else if (window. ActiveXObject) this.req =new activexobject ("Microsoft.XMLHTTP");

else return; Failed.

Set method and Uri ("POST", "/cgi-bin/ajaxlogger.cgi");

Sets the request header information. REFERER is the top-level URI, if it occurs in a contained. js file

Then its location may be different from the wrong location.

This.req.setRequestHeader (' REFERER ', location.href);

This.req.setRequestHeader (' Content-type ', ' text/xml ');

The function that is called when the request completes

This.req.onreadystatechange = errorlogged;

This.req.send (This.errortoxml (err));

If the request does not complete within 10 seconds, there are some error messages

This.timeout = Window.settimeout ("Abortlog ();", 10000);


The last part of the class establishes an logger class instance. This class should have only one instance.

Only one Logger instance

var logger = new Logger ();

The last two functions are for trivial transaction management only. If there is a problem recording errors, we can hardly do task transactions other than interfering with the user. However, this situation will never occur. These are not methods of the class, because the event does not have a pointer to our object, but it points to the logger instance we set up.

We tried, but the connection was wrong, there was no hope.

function Abortlog () {

Logger.req.abort ();

Alert ("Attempt to log the error timed out.");


Call when the state of the request has changed

function errorlogged () {

if (logger.req.readyState!= 4) return;

Window.cleartimeout (logger.timeout);

The request is complete.

if (Logger.req.status >= 400)

Alert (' Attempt to log the error failed. ');


All of the preceding code is packaged into a. js file that we can include in any (or every) page of the site. Here is an example of how to include this file:

function Traperror (msg, URI, LN) {

Wrapping our unknown error in an object

var error = new error (MSG);

Error.location = URI + ', line: ' + ln; Adding custom properties

Logger.log (Error);

Warnuser ();

return true; Stop Yellow triangle


Window.onerror = Traperror;

function foo () {

try {

Riskyoperation ();

} catch (Err) {

Adding custom properties

Err.location = Location.href + ', function:foo () ';

Logger.log (ERR);

Warnuser ();



function Warnuser () {

Alert ("An error has occurred while processing this page.") + "Our engineers have been alerted!");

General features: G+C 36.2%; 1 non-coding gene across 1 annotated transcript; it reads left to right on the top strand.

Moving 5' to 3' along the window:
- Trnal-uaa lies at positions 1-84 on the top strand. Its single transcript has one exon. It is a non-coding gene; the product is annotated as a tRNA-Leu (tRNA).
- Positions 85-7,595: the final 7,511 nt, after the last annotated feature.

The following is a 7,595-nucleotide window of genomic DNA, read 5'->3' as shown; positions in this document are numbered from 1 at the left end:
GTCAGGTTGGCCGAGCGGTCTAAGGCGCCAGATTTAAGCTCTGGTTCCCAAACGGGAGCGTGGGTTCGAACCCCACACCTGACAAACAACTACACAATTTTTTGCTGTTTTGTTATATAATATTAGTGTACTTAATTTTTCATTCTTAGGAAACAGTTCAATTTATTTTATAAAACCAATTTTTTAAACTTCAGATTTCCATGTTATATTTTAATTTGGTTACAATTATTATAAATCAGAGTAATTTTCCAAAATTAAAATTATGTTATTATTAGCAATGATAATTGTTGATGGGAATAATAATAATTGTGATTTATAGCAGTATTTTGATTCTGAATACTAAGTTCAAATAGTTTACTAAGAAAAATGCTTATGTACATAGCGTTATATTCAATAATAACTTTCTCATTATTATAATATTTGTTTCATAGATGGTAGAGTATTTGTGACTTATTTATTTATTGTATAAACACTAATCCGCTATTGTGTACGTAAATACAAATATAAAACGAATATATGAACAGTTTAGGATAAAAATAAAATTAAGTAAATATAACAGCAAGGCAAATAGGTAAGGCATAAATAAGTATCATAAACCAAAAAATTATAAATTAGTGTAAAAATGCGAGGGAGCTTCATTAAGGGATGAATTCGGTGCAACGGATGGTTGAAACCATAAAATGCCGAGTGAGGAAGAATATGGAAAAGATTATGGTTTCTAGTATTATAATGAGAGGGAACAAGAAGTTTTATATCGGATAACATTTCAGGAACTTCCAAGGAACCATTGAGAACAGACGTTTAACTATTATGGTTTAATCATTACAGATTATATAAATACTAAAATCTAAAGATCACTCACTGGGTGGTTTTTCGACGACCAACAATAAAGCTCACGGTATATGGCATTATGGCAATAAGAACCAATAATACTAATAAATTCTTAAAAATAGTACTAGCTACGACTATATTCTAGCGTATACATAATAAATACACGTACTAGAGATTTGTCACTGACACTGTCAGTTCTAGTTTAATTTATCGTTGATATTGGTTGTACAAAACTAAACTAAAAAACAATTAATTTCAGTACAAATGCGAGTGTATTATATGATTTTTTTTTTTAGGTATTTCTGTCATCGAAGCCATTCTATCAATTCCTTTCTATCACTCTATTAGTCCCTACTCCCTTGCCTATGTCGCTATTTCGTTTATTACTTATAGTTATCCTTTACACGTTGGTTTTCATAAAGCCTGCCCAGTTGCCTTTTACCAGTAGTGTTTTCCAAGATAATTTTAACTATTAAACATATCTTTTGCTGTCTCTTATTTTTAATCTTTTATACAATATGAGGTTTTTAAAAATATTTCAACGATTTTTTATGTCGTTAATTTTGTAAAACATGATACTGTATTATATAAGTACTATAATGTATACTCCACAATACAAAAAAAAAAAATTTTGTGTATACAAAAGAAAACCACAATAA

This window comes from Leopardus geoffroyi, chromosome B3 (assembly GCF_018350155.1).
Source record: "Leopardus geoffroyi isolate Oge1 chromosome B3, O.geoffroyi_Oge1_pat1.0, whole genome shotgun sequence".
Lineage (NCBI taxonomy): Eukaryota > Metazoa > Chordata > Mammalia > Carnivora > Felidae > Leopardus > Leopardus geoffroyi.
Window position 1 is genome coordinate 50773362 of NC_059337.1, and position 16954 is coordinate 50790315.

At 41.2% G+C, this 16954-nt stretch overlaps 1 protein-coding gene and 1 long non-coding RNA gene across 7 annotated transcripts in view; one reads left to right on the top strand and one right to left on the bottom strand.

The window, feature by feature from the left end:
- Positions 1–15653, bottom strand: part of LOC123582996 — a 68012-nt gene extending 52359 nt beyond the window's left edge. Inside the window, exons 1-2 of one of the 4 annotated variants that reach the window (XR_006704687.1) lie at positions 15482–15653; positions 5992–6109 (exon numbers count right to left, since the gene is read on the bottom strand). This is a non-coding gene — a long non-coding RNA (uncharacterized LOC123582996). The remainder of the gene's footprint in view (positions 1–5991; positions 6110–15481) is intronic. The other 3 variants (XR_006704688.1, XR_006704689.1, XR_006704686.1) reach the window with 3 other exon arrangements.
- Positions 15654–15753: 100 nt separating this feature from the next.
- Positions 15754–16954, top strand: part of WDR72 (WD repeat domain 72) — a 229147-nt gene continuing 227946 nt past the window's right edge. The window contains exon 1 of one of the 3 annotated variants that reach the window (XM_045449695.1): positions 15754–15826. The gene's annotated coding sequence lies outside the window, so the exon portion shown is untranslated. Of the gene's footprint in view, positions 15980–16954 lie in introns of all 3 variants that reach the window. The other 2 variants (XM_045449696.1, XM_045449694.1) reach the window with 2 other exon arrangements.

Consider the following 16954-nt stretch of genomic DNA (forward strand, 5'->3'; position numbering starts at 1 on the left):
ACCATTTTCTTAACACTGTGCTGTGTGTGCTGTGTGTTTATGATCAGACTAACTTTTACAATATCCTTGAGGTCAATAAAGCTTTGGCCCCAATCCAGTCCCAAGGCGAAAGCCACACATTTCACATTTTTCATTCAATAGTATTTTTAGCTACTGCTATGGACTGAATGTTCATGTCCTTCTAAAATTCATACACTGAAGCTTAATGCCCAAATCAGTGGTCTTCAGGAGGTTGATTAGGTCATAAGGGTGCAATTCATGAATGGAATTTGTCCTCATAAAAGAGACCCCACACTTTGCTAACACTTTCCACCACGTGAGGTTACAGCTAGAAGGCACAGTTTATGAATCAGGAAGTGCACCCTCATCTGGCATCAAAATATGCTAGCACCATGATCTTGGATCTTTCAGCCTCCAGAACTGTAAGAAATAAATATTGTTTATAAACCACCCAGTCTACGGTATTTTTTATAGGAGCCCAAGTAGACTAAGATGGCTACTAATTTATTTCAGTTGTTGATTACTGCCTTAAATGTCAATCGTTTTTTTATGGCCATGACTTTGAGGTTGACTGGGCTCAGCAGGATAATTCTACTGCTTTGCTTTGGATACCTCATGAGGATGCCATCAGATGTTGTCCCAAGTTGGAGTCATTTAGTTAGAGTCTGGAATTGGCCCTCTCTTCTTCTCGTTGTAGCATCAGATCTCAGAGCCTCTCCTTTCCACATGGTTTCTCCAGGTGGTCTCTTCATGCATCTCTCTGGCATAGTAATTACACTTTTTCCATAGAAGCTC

Location.href = '/path/to/error/page.html ';


Now that you know how to integrate a logger into an HTML page, the rest of the work is to define a way to receive and convert messages. I chose to use the lowest common naming method, creating a CGI script in Perl that used some of my favorite modules, using Xml::simple to analyze post data, and using Cgi::carp to import the results directly into the httpd error log. This saves the system administrator's time because he doesn't need to see another log. The script also contains a number of good examples that properly document different success and failure conditions.

Use CGI;

Use Cgi::carp QW (set_progname);

Use Xml::simple;

My $request = Cgi->new ();

My $method = $request->request_method ();

# method must be post

if ($method eq ' POST ') {

eval {

My $content _type = $request->content_type ();

if ($content _type eq ' text/xml ') {

Print $request->header (-status => ' 415 unsupported Media Type ',-type => ' text/xml ');

Croak "Invalid content Type: $content _type\n";


# If the method is post, the content is neither URL-coded nor multiple-part form,

#那么整个post会被填充到一个参数中: PostData.

My $error _xml = $request->param (' postdata ');

My $ref = Xml::simple::xmlin ($error _xml);

My ($name, $msg, $location) = ($ref->{' name "}, $ref->{' message '}, ');

$location = $ref->{' Location '} if (defined ($ref->{' location '});

# change the name in the log

Set_progname (' client-side error ');

My $remote _host = $request->remote_host ();

Carp "Name: [$name], msg: [$msg], location: [$location]";


if ($@) {

Print $request->header (-status => ' Internal server error ',-type => ' text/xml ');

Croak "Error while logging: $@";

} else {

# This part of the response code indicates that the operation was successful, but the client should not expect any content

Print $request->header (-status => ' 204 No content ',-type => ' text/xml ');


} else {

Print $request->header (-status => ' 405 Method not supported ',-type => ' text/xml ');

Croak "Unsupported method: $method";


It's done! Now, when some incomprehensible JavaScript enters the system, you can expect your own log monitor to start flashing red, and your client developer gets the call late at night.